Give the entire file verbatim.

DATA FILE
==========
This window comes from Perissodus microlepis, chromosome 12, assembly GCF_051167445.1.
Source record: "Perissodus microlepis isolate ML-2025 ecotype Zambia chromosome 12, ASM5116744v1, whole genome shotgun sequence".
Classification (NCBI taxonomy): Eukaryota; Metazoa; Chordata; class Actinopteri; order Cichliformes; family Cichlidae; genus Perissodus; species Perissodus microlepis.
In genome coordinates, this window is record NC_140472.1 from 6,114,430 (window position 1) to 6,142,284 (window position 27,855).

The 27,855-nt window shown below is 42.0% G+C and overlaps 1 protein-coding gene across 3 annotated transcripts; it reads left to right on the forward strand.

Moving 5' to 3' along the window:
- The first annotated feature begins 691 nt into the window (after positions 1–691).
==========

This window comes from Perissodus microlepis, chromosome 12, assembly GCF_051167445.1.
Source record: "Perissodus microlepis isolate ML-2025 ecotype Zambia chromosome 12, ASM5116744v1, whole genome shotgun sequence".
Classification (NCBI taxonomy): Eukaryota; Metazoa; Chordata; class Actinopteri; order Cichliformes; family Cichlidae; genus Perissodus; species Perissodus microlepis.
In genome coordinates, this window is record NC_140472.1 from 6,114,430 (window position 1) to 6,142,284 (window position 27,855).

The 27,855-nt window shown below is 42.0% G+C and overlaps 1 protein-coding gene across 3 annotated transcripts; it reads left to right on the forward strand.

Moving 5' to 3' along the window:
- The first annotated feature begins 691 nt into the window (after positions 1–691).